Progress Over Perfection: 3 Small Ways to Live More Sustainably, Part 3
Photo by Sarah Brown on Unsplash
Continuing from part two of my mini blog series on how to live more sustainably, part of buying less stuff and living more sustainably is to shop your own closet. Fast fashion and our western need to constantly have new clothes is having dire consequences on our planet, even if we can’t see the impact directly. The global south is being bombarded by discarded garments and textiles. Countries like Chile and Ghana are just two examples of places that are being negatively impacted by western waste. One way that we as consumers can help is to continue using and properly caring for the items we already have.
Create new outfits from pieces you already have.
Many of us already have closets overflowing with barely worn items. I myself am guilty of having multiple pieces that I have never worn, that have been in my closet for years, some even with the tags still on. But recently, I have been challenging myself to pull things that I don’t normally wear, so I can make new looks without buying more clothing. For one month, try each week to incorporate one or two under worn items into your rotation. If you struggle with styling yourself, ask a fashionable friend or family member to help you pick out some outfits. There are also stylists who specialize in this type of service, like The Considerary.*
Learn proper care methods
An important part of shopping your own closet is taking care of those items in your closet. To properly care for your clothing, start with reading the fiber content and care labels. The care instructions are a good guide and should at a minimum, be followed. When in doubt, or when I have something I want to keep in peak condition, I wash that item separately or 2 to 3 similar items, in cold water on the delicate cycle and then I allow the garment to air dry on a drying rack.
Another trick I use to extend the life of my clothing is to steam clean garments that have had minimal wear and aren’t super dirty, like a skirt that I only wore out to dinner or a sweater I wore when sitting inside all day, not sweating. Using a handheld garment steamer, I will steam the entire garment for a minimum of 5 minutes, heavily focusing on the areas with the most skin to skin contact. On tops and dresses this is the neckline, the underarms, and the sleeve hems. On skirts or pants, this is the waistband and the back, where you sit. Not only does the steam help refresh your lightly worn garments by killing bacteria, but it also removes wrinkles. I highly recommend investing in a handheld steam cleaner to anyone who is interested in extending the life of their clothes.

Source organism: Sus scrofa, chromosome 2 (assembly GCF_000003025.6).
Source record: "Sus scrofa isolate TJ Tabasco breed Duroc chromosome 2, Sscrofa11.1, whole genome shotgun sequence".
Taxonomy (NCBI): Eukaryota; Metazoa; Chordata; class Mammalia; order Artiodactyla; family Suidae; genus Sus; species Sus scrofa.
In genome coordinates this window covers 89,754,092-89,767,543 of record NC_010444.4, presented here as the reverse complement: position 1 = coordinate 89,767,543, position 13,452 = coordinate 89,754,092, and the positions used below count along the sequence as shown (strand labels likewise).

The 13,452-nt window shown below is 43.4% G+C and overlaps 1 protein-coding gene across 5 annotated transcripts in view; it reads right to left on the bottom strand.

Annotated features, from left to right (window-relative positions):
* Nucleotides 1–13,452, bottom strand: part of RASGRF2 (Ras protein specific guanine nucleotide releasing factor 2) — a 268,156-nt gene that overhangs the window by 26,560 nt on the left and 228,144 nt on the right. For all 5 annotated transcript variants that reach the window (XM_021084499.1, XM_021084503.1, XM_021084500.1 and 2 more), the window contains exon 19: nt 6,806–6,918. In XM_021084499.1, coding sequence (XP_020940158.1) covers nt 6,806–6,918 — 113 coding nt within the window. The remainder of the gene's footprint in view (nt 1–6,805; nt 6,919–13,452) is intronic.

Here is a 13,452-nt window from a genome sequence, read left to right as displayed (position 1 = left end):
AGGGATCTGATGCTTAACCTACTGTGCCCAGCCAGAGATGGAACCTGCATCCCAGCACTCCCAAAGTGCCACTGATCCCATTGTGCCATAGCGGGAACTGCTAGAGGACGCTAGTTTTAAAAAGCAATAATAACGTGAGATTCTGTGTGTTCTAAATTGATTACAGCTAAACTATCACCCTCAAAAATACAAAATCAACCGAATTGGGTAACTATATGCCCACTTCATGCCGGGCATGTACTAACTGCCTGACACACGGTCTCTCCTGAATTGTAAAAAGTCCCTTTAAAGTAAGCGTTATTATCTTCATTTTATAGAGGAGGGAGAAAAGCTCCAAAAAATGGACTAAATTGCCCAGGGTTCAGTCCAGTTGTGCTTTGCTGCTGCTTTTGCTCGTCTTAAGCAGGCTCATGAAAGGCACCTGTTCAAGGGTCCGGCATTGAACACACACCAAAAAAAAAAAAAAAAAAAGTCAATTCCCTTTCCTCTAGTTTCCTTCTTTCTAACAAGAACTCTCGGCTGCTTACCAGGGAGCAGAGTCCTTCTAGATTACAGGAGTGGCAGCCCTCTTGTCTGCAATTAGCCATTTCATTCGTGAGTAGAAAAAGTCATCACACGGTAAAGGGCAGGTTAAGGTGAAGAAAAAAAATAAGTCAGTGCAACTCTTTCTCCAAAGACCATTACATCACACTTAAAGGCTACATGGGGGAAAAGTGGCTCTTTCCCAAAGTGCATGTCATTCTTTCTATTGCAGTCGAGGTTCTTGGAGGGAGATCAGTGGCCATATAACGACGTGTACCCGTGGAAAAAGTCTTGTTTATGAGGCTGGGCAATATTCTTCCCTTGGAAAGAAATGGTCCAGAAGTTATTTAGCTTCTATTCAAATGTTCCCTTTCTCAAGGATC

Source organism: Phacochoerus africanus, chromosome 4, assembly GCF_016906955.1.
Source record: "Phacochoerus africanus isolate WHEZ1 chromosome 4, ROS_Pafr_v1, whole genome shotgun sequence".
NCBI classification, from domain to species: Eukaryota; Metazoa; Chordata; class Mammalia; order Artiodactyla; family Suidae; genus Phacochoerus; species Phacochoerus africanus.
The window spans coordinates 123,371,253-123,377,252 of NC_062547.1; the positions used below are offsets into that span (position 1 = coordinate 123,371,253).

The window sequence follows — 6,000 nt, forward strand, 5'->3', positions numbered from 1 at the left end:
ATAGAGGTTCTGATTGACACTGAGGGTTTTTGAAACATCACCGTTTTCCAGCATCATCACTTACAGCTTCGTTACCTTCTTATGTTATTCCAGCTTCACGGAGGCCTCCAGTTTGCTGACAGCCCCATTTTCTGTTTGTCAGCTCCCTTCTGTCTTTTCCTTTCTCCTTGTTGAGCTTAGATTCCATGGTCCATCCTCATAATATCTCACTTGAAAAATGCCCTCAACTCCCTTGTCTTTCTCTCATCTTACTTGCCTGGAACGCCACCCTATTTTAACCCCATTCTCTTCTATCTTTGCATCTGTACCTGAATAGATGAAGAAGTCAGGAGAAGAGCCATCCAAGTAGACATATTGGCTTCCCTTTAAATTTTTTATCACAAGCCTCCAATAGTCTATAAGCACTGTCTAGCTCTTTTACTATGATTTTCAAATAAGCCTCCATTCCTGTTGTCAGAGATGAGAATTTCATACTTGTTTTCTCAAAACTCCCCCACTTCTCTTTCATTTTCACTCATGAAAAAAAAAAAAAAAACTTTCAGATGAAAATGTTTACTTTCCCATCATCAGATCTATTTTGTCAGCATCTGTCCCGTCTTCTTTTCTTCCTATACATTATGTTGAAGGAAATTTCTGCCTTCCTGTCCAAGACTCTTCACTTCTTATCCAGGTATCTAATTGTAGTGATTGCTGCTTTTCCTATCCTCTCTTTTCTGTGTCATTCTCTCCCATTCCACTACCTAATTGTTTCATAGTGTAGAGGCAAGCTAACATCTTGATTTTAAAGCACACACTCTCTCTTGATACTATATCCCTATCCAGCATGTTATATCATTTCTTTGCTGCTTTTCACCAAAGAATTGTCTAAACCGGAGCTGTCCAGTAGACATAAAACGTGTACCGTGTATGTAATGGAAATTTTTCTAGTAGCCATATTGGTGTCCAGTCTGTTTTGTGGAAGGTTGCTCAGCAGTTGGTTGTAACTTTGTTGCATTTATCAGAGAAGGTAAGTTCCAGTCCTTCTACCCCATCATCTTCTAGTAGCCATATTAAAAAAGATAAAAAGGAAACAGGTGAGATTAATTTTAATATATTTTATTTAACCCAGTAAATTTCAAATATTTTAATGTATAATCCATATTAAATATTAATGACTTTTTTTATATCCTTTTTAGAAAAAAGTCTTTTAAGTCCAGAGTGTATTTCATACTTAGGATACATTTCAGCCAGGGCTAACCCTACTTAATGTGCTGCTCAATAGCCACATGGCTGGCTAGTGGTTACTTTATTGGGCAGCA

A great resource to learn more about laundering and caring for your clothes, is The Clotheshorse Podcast’s two part series on laundry and stain removal. You can listen to part one here and part two here.
Mending, Altering and Upcycling Your Garments
While the concepts of mending, altering and upcycling garments may be new to you, these practices used to be the societal norm. For the majority of human history, clothing was a valuable commodity that could not always be easily replaced. When clothing was torn or worn out, it was mended and repaired. When an item no longer fit, it was altered or passed on to another person who could use it. When someone wanted a new garment, a person would modify an existing one into something different. With the rise and convenience of fast fashion, these practices that were once widespread 50 years ago, have fallen out of use. One way that we can all live more sustainably is to start using these techniques again to extend the lives of our clothing.
Mending your clothing can seem like a daunting task, but most basic mends can be done by hand with a needle and thread. If you don’t know how to sew, there is a wealth of information on the internet to learn how to DIY your garment repairs. You can learn the basics from youtube videos or find creative mending inspiration on pinterest. If you aren’t keen on learning how to make the repairs yourself, there are also mending service providers who can help fix your items. You can always check with your local tailor to see if they offer mending services in addition to alterations.
Altering your clothing and utilizing a tailor is another great way to extend the life cycle of your wardrobe. Whether your clothing is too small or too big, too short or too long, a skilled tailor can help alter your clothing so that it fits you just the way you want it. While paying for alterations may be an added expense, it is a more sustainable way to keep your garments in circulation. If you are experienced at sewing, you can also make simple alterations yourself with some help from a friend to pin the alterations.
Upcycling your clothing is another great way to give your under utilized garments new life. This is a great option for those who are crafty and love a good DIY project. Have a dress that you haven’t worn in a while? Transform it into a cute blouse. Want a new casual and comfortable dress? Sew a skirt to an old t-shirt. If your sewing skills are more limited, you can also spruce up old pieces by adding decorations and embellishments. A great new sew option is to add an iron on patch to a denim jacket. You could also use fabric glue to add trims or appliques to an old top. Upcycling is gaining in popularity and there are a lot of great tutorials out there to watch for inspiration.
Do you have your own tips and tricks for shopping your own closet? Or do you have a cool upcycling project you recently finished? Let me know, I’d love to hear all about what you are doing to give your existing wardrobe a refresh!
*I am not affiliated with The Considerary or The Clotheshorse Podcast. I think they are valuable resources and want to share them with you.